"Some time I will pay you the cost of the repairs, Mr. Paine. I would now if I had any money; but you know how I am situated."
"I shall not call upon you to do that," said the lawyer, kindly. "It was not your fault."
"But the damage would not have happened if Will had not lent the boat to me."
"That is true; but in undertaking the defense of Mr. Nichols you showed a pluck and courage which most boys would not have exhibited. I am interested, like all good citizens, in the prevention of theft, and in this instance I am willing to assume the cost."
"You are very kind, Mr. Paine. I was afraid you would blame me."
"No, my boy; I am not so unreasonable. It will save me some trouble if you will yourself see Mr. Plane and obtain from him an estimate of the probable expense of putting the boat in order."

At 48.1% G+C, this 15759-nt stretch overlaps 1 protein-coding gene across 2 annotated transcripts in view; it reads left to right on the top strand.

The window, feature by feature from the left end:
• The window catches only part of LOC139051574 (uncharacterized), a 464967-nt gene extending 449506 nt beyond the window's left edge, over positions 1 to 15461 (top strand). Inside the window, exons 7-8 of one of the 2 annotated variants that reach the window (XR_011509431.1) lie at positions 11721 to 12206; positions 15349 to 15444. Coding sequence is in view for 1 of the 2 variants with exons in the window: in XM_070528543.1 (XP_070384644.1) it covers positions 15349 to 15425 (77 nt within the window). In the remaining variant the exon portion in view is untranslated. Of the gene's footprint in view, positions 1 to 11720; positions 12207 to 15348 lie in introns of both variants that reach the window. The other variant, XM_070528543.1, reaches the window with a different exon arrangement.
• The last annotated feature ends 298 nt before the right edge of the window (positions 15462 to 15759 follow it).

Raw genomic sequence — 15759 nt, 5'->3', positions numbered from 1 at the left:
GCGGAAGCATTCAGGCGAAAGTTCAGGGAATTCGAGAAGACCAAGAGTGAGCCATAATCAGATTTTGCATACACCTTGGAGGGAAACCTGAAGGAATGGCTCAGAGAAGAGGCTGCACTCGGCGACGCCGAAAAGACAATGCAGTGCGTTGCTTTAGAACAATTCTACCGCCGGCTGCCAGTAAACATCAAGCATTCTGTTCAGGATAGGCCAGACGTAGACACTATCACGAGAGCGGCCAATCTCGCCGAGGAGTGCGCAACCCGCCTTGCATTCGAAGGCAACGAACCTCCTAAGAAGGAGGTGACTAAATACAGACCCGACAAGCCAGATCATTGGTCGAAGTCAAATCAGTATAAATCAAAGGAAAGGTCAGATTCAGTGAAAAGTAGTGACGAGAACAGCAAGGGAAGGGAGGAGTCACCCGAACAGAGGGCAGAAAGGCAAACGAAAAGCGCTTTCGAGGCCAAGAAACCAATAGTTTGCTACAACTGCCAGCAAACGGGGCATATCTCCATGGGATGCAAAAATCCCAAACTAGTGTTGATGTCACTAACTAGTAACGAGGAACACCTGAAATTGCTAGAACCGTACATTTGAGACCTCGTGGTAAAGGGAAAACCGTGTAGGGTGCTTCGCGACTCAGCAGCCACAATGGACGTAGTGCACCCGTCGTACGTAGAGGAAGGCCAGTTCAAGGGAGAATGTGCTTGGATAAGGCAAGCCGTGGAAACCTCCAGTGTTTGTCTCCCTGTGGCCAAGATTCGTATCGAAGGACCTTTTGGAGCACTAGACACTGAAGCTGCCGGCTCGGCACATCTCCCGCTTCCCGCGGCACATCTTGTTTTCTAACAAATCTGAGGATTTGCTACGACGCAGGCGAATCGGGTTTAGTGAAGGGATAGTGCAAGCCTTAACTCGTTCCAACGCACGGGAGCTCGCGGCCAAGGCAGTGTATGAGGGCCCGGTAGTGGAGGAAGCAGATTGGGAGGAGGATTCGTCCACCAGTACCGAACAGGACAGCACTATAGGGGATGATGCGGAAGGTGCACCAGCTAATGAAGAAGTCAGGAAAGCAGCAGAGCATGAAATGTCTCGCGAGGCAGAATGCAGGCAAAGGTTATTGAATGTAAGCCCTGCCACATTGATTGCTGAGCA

Robert left the office, feeling quite relieved by the manner in which his communication had been received. A little way up the road he overtook Halbert Davis. In fact, Halbert was waiting for him, expressly to get an opportunity of enjoying his discomfiture at the ruin of the boat.
"Hallo, Rushton!" he said.
"Are you going out in your boat this afternoon?" asked Halbert, maliciously.
"You know why I can't."
"I wonder what Will Paine will say when he sees the good care you take of it."
"I don't believe he will blame me when he knows the circumstances."
"You ain't fit to have the charge of a boat. I suppose you ran it on a rock."
"Then you suppose wrong."
"You won't be able to go out fishing any more. How will you make a living?"
"Without your help," said Robert, coldly. "You will probably see me out again in a few days, if you take the trouble to look."
"How can you go?"
"Mr. Paine has asked me to see Mr. Plane about repairing the boat."
"Is he going to pay the expenses?"
"Then he's a fool."
"You'd better not tell him so, or he might give you a lesson in politeness."
"You're a low fellow," said Halbert, angrily.
"You are welcome to your opinion," returned Robert, indifferently.